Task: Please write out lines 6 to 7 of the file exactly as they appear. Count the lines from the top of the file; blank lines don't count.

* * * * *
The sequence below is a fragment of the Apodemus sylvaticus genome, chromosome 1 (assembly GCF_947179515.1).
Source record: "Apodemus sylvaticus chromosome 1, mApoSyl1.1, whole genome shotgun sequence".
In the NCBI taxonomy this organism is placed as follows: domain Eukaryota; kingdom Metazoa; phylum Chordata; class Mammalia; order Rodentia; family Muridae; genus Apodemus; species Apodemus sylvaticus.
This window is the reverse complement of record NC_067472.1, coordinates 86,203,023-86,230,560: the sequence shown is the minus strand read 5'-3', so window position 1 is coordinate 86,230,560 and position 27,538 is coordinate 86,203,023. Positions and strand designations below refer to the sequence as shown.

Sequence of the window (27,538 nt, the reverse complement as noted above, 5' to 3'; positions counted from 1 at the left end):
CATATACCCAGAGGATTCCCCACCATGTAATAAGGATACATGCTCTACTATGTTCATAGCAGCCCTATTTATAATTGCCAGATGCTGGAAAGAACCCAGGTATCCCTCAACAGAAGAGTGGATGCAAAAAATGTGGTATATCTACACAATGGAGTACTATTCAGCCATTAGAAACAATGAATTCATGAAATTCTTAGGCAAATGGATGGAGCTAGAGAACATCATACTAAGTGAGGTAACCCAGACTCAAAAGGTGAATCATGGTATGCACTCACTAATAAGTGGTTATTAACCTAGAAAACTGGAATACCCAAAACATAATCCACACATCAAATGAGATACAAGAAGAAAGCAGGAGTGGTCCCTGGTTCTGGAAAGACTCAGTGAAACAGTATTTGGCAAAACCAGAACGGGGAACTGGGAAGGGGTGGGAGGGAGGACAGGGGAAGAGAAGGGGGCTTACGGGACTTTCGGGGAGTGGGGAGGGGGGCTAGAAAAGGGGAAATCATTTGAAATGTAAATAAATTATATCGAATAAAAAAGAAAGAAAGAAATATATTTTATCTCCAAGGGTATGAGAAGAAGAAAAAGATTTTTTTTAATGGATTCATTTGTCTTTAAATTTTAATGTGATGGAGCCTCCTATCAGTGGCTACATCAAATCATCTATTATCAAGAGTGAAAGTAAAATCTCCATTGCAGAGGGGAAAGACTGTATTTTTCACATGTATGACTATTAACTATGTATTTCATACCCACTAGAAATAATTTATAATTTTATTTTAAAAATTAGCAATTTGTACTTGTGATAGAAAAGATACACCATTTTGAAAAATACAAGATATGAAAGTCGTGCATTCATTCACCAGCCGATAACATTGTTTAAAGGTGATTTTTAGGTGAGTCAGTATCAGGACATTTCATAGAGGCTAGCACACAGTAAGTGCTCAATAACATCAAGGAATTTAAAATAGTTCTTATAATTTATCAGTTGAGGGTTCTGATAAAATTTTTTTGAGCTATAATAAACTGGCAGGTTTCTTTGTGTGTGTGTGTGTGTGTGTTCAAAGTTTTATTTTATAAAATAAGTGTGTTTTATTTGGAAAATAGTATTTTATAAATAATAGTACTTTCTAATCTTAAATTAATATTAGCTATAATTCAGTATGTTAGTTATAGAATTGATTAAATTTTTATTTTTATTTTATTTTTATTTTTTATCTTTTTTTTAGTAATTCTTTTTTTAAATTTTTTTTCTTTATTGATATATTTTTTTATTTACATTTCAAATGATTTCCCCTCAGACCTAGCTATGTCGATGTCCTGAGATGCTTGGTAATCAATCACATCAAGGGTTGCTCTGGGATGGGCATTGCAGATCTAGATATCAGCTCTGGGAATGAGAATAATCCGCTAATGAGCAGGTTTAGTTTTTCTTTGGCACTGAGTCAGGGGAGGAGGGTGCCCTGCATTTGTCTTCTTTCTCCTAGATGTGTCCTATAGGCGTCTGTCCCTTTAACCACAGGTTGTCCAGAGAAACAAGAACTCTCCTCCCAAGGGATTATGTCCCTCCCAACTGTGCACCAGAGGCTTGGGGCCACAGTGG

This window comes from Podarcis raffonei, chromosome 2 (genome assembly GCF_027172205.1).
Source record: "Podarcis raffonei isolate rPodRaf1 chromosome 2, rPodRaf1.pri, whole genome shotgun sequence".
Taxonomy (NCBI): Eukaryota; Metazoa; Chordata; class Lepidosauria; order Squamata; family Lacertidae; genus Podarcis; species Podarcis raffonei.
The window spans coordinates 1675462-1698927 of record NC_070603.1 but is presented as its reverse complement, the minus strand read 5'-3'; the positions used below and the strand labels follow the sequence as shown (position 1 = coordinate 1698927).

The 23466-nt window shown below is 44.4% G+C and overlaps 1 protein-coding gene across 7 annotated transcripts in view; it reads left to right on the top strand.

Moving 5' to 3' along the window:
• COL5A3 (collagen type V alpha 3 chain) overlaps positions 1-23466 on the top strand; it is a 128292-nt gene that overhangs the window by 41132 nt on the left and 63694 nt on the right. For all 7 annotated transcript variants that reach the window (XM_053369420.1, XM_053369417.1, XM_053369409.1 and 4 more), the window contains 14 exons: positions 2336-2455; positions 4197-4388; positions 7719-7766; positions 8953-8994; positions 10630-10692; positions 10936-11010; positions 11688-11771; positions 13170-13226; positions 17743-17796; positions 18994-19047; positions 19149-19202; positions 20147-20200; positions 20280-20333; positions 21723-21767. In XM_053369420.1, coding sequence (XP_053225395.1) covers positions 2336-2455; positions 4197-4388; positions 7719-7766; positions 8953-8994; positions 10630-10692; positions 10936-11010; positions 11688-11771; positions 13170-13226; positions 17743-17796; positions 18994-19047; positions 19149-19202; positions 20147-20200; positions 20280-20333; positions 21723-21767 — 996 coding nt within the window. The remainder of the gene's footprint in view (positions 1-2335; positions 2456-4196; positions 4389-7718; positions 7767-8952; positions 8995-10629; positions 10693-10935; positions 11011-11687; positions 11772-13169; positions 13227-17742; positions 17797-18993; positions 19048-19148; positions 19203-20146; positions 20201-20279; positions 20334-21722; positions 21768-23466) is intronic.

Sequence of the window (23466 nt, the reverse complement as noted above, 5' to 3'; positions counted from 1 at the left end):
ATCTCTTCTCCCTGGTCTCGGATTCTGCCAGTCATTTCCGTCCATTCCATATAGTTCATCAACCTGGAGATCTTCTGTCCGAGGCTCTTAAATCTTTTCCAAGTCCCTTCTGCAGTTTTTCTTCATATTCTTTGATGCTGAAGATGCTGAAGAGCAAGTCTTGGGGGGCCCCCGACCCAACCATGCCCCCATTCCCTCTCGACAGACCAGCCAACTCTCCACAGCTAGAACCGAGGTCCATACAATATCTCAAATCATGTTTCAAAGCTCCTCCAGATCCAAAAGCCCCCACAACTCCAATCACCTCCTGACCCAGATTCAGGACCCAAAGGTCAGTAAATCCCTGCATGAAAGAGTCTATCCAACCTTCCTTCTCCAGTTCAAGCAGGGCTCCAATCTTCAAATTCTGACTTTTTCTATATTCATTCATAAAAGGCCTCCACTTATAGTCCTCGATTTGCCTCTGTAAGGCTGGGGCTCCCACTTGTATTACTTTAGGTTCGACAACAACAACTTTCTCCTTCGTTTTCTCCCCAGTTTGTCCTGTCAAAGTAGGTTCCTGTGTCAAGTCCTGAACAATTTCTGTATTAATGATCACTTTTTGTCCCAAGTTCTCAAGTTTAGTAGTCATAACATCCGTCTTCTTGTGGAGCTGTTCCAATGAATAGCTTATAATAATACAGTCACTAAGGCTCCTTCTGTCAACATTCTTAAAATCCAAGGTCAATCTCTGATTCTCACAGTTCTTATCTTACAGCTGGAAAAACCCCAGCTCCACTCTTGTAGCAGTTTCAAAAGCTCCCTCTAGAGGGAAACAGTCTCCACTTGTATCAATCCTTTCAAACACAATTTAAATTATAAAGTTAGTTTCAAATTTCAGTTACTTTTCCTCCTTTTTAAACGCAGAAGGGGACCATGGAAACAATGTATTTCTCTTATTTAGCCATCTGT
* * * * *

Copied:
CATATACCCAGAGGATTCCCCACCATGTAATAAGGATACATGCTCTACTATGTTCATAGCAGCCCTATTTATAATTGCCAGATGCTGGAAAGAACCCAGGTATCCCTCAACAGAAGAGTGGATGCAAAAAATGTGGTATATCTACACAATGGAGTACTATTCAGCCATTAGAAACAATGAATTCATGAAATTCTTAGGCAAATGGATGGAGCTAGAGAACATCATACTAAGTGAGGTAACCCAGACTCAAAAGGTGAATCATGGTATGCACTCACTAATAAGTGGTTATTAACCTAGAAAACTGGAATACCCAAAACATAATCCACACATCAAATGAGATACAAGAAGAAAGCAGGAGTGGTCCCTGGTTCTGGAAAGACTCAGTGAAACAGTATTTGGCAAAACCAGAACGGGGAACTGGGAAGGGGTGGGAGGGAGGACAGGGGAAGAGAAGGGGGCTTACGGGACTTTCGGGGAGTGGGGAGGGGGGCTAGAAAAGGGGAAATCATTTGAAATGTAAATAAATTATATCGAATAAAAAAGAAAGAAAGAAATATATTTTATCTCCAAGGGTATGAGAAGAAGAAAAAGATTTTTTTTAATGGATTCATTTGTCTTTAAATTTTAATGTGATGGAGCCTCCTATCAGTGGCTACATCAAATCATCTATTATCAAGAGTGAAAGTAAAATCTCCATTGCAGAGGGGAAAGACTGTATTTTTCACATGTATGACTATTAACTATGTATTTCATACCCACTAGAAATAATTTATAATTTTATTTTAAAAATTAGCAATTTGTACTTGTGATAGAAAAGATACACCATTTTGAAAAATACAAGATATGAAAGTCGTGCATTCATTCACCAGCCGATAACATTGTTTAAAGGTGATTTTTAGGTGAGTCAGTATCAGGACATTTCATAGAGGCTAGCACACAGTAAGTGCTCAATAACATCAAGGAATTTAAAATAGTTCTTATAATTTATCAGTTGAGGGTTCTGATAAAATTTTTTTGAGCTATAATAAACTGGCAGGTTTCTTTGTGTGTGTGTGTGTGTGTGTTCAAAGTTTTATTTTATAAAATAAGTGTGTTTTATTTGGAAAATAGTATTTTATAAATAATAGTACTTTCTAATCTTAAATTAATATTAGCTATAATTCAGTATGTTAGTTATAGAATTGATTAAATTTTTATTTTTATTTTATTTTTATTTTTTATCTTTTTTTTAGTAATTCTTTTTTTAAATTTTTTTTCTTTATTGATATATTTTTTTATTTACATTTCAAATGATTTCCCCTCAGACCTAGCTATGTCGATGTCCTGAGATGCTTGGTAATCAATCACATCAAGGGTTGCTCTGGGATGGGCATTGCAGATCTAGATATCAGCTCTGGGAATGAGAATAATCCGCTAATGAGCAGGTTTAGTTTTTCTTTGGCACTGAGTCAGGGGAGGAGGGTGCCCTGCATTTGTCTTCTTTCTCCTAGATGTGTCCTATAGGCGTCTGTCCCTTTAACCACAGGTTGTCCAGAGAAACAAGAACTCTCCTCCCAAGGGATTATGTCCCTCCCAACTGTGCACCAGAGGCTTGGGGCCACAGTGG

This window comes from Podarcis raffonei, chromosome 2 (genome assembly GCF_027172205.1).